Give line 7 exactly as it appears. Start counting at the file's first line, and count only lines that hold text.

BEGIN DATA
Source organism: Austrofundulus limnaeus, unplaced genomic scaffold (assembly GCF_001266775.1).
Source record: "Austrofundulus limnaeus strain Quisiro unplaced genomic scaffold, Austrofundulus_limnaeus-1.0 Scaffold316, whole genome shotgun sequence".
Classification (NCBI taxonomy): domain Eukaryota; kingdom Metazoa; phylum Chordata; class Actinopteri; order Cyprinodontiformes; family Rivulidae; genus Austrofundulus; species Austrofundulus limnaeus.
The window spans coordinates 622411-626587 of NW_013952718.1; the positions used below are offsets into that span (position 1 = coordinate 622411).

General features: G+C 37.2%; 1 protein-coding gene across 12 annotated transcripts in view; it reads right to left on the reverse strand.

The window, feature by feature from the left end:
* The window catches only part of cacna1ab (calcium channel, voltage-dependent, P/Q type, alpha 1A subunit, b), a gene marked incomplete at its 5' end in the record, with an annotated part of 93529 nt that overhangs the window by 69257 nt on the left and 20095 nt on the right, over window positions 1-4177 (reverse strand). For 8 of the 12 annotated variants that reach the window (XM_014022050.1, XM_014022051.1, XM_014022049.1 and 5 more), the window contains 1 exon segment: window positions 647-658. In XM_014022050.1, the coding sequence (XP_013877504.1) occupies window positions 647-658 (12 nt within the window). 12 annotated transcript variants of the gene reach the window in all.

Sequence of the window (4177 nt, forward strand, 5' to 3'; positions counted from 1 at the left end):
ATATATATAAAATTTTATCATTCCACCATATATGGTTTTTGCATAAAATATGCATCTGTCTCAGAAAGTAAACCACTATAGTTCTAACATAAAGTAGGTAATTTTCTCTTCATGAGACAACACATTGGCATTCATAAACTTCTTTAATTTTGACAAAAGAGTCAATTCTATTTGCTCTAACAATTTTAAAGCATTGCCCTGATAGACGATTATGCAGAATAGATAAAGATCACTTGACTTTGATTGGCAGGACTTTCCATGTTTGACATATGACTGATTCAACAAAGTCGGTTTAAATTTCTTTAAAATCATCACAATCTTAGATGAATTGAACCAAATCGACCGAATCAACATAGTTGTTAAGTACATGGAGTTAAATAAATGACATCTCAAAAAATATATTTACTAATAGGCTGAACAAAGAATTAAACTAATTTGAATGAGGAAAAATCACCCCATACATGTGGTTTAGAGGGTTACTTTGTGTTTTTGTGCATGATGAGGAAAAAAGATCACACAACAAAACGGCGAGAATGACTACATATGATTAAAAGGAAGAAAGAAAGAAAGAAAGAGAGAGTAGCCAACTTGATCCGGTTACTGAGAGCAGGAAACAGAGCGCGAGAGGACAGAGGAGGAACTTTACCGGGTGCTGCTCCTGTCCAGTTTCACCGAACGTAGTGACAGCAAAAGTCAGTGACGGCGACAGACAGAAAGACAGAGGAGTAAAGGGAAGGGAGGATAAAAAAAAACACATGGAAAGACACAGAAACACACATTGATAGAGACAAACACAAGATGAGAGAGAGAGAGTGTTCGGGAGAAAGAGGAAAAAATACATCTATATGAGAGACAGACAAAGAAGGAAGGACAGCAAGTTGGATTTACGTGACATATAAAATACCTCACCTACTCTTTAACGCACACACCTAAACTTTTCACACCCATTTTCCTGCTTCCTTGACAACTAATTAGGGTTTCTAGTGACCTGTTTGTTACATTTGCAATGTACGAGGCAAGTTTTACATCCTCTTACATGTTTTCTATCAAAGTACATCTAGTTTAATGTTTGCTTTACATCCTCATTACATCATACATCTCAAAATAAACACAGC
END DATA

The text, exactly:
* The window catches only part of cacna1ab (calcium channel, voltage-dependent, P/Q type, alpha 1A subunit, b), a gene marked incomplete at its 5' end in the record, with an annotated part of 93529 nt that overhangs the window by 69257 nt on the left and 20095 nt on the right, over window positions 1-4177 (reverse strand). For 8 of the 12 annotated variants that reach the window (XM_014022050.1, XM_014022051.1, XM_014022049.1 and 5 more), the window contains 1 exon segment: window positions 647-658. In XM_014022050.1, the coding sequence (XP_013877504.1) occupies window positions 647-658 (12 nt within the window). 12 annotated transcript variants of the gene reach the window in all.